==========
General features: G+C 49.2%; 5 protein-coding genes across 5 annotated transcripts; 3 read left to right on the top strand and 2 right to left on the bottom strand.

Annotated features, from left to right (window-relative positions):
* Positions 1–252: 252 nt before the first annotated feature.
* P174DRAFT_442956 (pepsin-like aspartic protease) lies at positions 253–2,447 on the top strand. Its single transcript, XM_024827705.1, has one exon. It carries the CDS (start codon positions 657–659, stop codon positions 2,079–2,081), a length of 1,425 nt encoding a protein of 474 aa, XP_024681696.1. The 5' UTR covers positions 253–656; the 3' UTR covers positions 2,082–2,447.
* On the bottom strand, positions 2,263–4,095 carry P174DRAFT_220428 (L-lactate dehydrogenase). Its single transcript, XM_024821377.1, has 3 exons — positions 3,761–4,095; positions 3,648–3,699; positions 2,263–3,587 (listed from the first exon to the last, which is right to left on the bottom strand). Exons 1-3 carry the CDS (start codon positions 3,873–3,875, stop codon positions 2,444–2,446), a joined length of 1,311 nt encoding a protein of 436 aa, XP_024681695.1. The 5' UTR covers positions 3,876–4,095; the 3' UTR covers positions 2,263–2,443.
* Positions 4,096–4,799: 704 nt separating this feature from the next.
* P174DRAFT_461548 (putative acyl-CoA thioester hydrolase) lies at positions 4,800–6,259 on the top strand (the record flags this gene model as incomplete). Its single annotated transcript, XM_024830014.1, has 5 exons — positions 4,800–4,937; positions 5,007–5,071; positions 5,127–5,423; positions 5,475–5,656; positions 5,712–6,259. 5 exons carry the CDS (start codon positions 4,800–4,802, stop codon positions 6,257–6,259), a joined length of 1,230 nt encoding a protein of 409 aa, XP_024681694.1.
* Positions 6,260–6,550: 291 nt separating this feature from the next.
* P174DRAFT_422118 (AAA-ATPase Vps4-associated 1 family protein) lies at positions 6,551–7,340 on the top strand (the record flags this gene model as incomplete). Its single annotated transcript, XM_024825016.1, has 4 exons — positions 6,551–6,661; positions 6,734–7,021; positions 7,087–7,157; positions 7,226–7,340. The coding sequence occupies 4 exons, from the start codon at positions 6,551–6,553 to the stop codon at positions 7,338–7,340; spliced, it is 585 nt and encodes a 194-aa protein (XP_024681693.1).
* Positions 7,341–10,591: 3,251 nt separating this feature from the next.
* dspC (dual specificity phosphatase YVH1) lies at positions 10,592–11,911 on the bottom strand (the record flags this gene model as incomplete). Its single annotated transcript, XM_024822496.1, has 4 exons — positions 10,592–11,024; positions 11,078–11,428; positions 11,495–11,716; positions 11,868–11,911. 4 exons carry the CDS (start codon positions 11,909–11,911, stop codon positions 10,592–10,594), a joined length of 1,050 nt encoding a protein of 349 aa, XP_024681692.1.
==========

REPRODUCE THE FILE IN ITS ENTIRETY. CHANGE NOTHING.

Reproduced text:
General features: G+C 49.2%; 5 protein-coding genes across 5 annotated transcripts; 3 read left to right on the top strand and 2 right to left on the bottom strand.

Annotated features, from left to right (window-relative positions):
* Positions 1–252: 252 nt before the first annotated feature.
* P174DRAFT_442956 (pepsin-like aspartic protease) lies at positions 253–2,447 on the top strand. Its single transcript, XM_024827705.1, has one exon. It carries the CDS (start codon positions 657–659, stop codon positions 2,079–2,081), a length of 1,425 nt encoding a protein of 474 aa, XP_024681696.1. The 5' UTR covers positions 253–656; the 3' UTR covers positions 2,082–2,447.
* On the bottom strand, positions 2,263–4,095 carry P174DRAFT_220428 (L-lactate dehydrogenase). Its single transcript, XM_024821377.1, has 3 exons — positions 3,761–4,095; positions 3,648–3,699; positions 2,263–3,587 (listed from the first exon to the last, which is right to left on the bottom strand). Exons 1-3 carry the CDS (start codon positions 3,873–3,875, stop codon positions 2,444–2,446), a joined length of 1,311 nt encoding a protein of 436 aa, XP_024681695.1. The 5' UTR covers positions 3,876–4,095; the 3' UTR covers positions 2,263–2,443.
* Positions 4,096–4,799: 704 nt separating this feature from the next.
* P174DRAFT_461548 (putative acyl-CoA thioester hydrolase) lies at positions 4,800–6,259 on the top strand (the record flags this gene model as incomplete). Its single annotated transcript, XM_024830014.1, has 5 exons — positions 4,800–4,937; positions 5,007–5,071; positions 5,127–5,423; positions 5,475–5,656; positions 5,712–6,259. 5 exons carry the CDS (start codon positions 4,800–4,802, stop codon positions 6,257–6,259), a joined length of 1,230 nt encoding a protein of 409 aa, XP_024681694.1.
* Positions 6,260–6,550: 291 nt separating this feature from the next.
* P174DRAFT_422118 (AAA-ATPase Vps4-associated 1 family protein) lies at positions 6,551–7,340 on the top strand (the record flags this gene model as incomplete). Its single annotated transcript, XM_024825016.1, has 4 exons — positions 6,551–6,661; positions 6,734–7,021; positions 7,087–7,157; positions 7,226–7,340. The coding sequence occupies 4 exons, from the start codon at positions 6,551–6,553 to the stop codon at positions 7,338–7,340; spliced, it is 585 nt and encodes a 194-aa protein (XP_024681693.1).
* Positions 7,341–10,591: 3,251 nt separating this feature from the next.
* dspC (dual specificity phosphatase YVH1) lies at positions 10,592–11,911 on the bottom strand (the record flags this gene model as incomplete). Its single annotated transcript, XM_024822496.1, has 4 exons — positions 10,592–11,024; positions 11,078–11,428; positions 11,495–11,716; positions 11,868–11,911. 4 exons carry the CDS (start codon positions 11,909–11,911, stop codon positions 10,592–10,594), a joined length of 1,050 nt encoding a protein of 349 aa, XP_024681692.1.